Planning any kind of travel means asking yourself a laundry list of questions: Where should I go? What should I do? What do I pack? More recently, articles identifying air travel as a major emitter of greenhouse gasses have demanded climate-aware travelers ask themselves: How can I travel if I care about the Earth?
Experienced travelers at Dragons have wondered the same and are always looking for new ways to reduce our impact. We want to add to the conversation by sharing what we have learned from our years in the field. We also want to hear from you about the ways that you are choosing to be conscientious in your daily life!
For us, it all starts with taking stock of our environmental impact. Simply existing on planet Earth begets a carbon footprint. However, the decisions you make in your everyday life can help control how big or small that footprint is. Our advice? Start small. Break down your travel choices one-by-one and find simple, actionable, and measurable changes that can help reduce your footprint—especially while traveling.
Have you ever tried to keep track of how much waste you produce every day? Many products designed to be convenient are used once or twice and then sent straight to the landfill. Yet much of the time, it’s relatively easy to choose a less wasteful option. For example, you can:
- Carry a reusable travel mug for your morning coffee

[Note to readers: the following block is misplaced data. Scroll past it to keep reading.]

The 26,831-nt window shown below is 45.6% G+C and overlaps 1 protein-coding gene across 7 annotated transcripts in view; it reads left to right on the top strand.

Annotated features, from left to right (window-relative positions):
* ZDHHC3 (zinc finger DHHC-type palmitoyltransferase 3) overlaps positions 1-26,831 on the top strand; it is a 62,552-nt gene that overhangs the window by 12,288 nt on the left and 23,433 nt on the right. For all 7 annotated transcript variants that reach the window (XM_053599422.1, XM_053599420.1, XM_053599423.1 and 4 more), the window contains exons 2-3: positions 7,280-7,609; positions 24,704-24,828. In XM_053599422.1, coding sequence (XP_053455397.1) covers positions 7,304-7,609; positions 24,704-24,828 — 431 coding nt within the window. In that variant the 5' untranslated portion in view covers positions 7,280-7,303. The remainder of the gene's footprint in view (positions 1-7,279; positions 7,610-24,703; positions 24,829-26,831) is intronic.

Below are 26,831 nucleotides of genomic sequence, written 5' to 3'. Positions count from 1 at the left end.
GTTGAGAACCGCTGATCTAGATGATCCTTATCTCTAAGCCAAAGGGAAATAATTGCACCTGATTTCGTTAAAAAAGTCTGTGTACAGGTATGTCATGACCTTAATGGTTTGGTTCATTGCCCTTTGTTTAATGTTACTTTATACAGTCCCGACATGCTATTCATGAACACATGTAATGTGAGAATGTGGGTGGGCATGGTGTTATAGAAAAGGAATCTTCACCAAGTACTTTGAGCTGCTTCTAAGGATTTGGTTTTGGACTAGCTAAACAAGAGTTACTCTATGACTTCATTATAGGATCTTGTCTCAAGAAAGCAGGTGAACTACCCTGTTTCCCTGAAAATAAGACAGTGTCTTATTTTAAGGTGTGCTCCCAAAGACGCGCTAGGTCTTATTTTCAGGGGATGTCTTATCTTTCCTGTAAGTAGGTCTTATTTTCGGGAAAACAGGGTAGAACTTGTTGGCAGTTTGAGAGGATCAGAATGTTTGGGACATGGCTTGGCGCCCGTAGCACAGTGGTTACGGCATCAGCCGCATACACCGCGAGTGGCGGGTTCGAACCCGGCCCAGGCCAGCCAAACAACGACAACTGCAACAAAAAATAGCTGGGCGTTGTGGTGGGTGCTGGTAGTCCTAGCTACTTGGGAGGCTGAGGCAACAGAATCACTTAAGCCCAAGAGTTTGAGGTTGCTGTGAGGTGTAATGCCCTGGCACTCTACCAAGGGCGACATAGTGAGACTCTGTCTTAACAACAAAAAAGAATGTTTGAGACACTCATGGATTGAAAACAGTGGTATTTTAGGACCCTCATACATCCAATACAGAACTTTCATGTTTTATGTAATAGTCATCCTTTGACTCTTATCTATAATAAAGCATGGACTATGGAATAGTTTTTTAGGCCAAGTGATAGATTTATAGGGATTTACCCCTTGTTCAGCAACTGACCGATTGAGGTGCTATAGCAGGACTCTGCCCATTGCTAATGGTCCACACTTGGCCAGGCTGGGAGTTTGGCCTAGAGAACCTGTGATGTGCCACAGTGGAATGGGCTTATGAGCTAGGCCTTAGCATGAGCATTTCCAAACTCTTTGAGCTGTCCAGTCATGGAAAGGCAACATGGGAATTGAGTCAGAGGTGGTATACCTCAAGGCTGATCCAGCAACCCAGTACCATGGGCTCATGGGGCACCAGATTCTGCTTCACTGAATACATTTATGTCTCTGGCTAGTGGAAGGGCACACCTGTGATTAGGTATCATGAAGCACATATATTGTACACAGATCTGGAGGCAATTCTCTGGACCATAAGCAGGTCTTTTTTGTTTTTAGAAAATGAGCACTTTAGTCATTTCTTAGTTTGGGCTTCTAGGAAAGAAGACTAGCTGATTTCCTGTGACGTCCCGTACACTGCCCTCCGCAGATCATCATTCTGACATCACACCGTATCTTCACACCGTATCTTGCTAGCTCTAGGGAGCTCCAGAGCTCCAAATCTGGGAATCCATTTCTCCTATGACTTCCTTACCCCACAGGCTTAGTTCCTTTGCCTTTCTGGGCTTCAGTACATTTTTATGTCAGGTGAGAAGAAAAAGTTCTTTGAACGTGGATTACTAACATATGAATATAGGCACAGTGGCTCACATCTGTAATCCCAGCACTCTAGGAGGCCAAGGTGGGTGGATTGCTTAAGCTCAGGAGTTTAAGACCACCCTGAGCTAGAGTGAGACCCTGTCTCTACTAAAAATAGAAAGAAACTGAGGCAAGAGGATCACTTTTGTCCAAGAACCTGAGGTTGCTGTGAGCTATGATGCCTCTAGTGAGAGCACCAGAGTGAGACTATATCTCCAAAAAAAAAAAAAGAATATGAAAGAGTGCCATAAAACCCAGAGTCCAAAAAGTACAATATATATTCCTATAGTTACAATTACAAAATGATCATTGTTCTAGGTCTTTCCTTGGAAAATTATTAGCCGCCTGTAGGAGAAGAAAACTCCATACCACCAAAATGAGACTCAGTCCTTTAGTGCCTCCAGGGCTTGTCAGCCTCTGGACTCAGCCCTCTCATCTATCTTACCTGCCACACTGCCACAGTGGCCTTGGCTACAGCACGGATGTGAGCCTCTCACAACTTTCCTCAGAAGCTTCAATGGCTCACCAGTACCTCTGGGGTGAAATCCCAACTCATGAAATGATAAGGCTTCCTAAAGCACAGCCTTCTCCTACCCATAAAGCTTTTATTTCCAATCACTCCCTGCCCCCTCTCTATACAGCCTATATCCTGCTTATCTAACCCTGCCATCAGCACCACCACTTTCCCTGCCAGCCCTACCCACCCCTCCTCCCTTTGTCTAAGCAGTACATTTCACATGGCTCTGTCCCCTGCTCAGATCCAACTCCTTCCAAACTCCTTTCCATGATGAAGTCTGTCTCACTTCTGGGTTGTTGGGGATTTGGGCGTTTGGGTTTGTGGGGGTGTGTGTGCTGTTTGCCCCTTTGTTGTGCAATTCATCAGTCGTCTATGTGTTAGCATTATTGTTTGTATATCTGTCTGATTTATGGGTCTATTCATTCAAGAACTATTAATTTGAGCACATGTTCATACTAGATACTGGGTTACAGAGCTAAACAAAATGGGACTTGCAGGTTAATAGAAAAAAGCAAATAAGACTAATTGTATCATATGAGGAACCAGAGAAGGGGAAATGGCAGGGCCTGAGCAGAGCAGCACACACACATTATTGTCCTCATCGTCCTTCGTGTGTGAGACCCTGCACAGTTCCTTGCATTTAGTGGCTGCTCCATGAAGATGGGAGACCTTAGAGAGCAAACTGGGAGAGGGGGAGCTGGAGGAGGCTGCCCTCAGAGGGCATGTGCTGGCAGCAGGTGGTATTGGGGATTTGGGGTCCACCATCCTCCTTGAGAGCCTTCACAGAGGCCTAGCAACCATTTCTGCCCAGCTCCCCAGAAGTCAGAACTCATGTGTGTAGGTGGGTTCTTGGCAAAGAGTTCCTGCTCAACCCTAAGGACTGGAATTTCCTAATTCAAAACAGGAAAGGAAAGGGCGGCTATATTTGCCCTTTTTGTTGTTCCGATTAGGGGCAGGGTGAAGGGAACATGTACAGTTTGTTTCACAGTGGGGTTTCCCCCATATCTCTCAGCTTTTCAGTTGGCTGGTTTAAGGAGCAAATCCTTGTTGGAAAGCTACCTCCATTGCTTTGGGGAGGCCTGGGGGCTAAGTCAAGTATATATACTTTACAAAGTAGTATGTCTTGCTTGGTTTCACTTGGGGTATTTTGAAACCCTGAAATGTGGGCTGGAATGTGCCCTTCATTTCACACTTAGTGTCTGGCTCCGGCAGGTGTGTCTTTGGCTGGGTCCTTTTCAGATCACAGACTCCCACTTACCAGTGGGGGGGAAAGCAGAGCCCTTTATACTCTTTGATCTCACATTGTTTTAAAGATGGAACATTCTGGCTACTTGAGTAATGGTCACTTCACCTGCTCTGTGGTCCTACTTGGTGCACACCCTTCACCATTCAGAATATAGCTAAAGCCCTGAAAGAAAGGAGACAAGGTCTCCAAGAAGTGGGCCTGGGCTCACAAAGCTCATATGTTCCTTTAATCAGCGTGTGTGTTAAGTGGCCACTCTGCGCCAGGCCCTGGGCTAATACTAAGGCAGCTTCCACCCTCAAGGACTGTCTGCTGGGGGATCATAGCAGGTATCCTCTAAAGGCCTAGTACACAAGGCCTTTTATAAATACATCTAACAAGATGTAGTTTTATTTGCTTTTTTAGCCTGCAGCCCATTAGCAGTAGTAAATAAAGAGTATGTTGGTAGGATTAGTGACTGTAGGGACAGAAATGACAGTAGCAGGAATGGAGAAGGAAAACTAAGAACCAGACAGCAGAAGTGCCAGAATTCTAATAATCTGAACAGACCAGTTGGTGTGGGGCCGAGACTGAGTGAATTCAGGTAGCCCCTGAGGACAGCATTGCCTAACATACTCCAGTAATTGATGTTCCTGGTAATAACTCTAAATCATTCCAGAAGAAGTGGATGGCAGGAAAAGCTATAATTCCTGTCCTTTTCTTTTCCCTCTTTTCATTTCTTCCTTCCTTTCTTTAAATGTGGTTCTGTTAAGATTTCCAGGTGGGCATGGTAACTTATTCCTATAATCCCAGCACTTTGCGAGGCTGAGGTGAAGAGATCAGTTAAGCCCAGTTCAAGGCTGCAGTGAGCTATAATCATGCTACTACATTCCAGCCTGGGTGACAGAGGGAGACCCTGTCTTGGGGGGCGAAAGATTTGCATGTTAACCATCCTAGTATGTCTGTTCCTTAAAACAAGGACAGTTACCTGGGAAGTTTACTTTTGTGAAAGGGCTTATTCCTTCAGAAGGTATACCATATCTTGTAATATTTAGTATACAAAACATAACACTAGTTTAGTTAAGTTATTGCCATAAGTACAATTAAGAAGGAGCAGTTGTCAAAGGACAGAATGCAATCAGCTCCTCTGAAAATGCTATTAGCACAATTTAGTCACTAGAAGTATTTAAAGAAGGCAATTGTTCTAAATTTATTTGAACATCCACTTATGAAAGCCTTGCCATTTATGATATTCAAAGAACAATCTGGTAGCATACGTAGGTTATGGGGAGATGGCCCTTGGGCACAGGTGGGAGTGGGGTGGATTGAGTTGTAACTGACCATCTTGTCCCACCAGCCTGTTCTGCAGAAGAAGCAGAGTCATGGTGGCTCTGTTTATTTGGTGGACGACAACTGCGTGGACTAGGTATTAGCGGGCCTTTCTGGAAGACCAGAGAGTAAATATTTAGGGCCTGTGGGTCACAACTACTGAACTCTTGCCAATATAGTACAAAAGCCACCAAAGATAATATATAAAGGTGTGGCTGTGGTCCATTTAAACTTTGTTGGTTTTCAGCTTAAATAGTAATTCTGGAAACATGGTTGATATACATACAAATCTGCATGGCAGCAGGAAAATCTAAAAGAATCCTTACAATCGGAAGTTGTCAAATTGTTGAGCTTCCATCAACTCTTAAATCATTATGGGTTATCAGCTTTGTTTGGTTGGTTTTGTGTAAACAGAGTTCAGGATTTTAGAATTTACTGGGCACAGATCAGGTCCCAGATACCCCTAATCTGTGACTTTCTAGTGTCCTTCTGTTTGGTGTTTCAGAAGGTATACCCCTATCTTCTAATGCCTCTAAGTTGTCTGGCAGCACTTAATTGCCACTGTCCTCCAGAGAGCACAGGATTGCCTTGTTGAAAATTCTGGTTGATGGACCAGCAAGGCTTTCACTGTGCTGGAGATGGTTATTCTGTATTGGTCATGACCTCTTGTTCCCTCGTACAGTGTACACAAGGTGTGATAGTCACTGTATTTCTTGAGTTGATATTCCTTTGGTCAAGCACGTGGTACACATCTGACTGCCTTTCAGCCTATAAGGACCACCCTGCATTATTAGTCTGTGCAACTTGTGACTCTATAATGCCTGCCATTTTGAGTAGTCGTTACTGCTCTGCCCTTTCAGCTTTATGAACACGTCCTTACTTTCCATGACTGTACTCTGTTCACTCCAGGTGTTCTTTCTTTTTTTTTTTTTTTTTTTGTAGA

- Use a steel instead of plastic straw
- Carry a packable reusable bag in your backpack or purse for all your shopping needs
Think twice when you toss your trash, when a barista offers you a plastic straw, or when you can choose to walk to your destination. Take a look at the products you use and ask yourself if there is a zero-waste or minimal-waste option.
2. Buy Better
From the many apps available for buying used goods to brick and mortar second-hand shops, there are numerous ways to shop for used gear. Choosing a locally-oriented app or used store as opposed to websites like Amazon eliminates carbon emissions associated with shipping and transportation. Research reusable travel products and then look for a used version that is still in good condition.
Want to use top-quality gear but don’t need it to be new? Environmentally conscious companies like REI and Patagonia have designated used-gear sections. Want to go even further? Rent or borrow from a friend or family member! Host a gear swap and encourage your community to dig out their unused gear to help support your mission.
Gear You Find Used/Borrowed:
- Down Jacket
- Warm Layers
- Camping Stove
- Sleeping Bag
- Camping Gear
Eco-Friendly Travel Items:
- Refillable Water Bottle
- Steel Straw
- Reusable Shopping Bag
- Bamboo Toothbrush
- Reusable Shampoo and Conditioner Containers
- Toothpaste Tablets
- Reusable to-go container
- Reusable Spork/Utensils
- Rechargeable/solar batteries
- Reusable silicone bags instead of zip locks
Other green alternatives:
- Opt for bulk or homemade snacks to avoid excess packaging
- Opt for digital copies of documents whenever possible
- Politely say no to unnecessary promotional items and explain why (organizations will stop sending them if they hear the message from their clients!)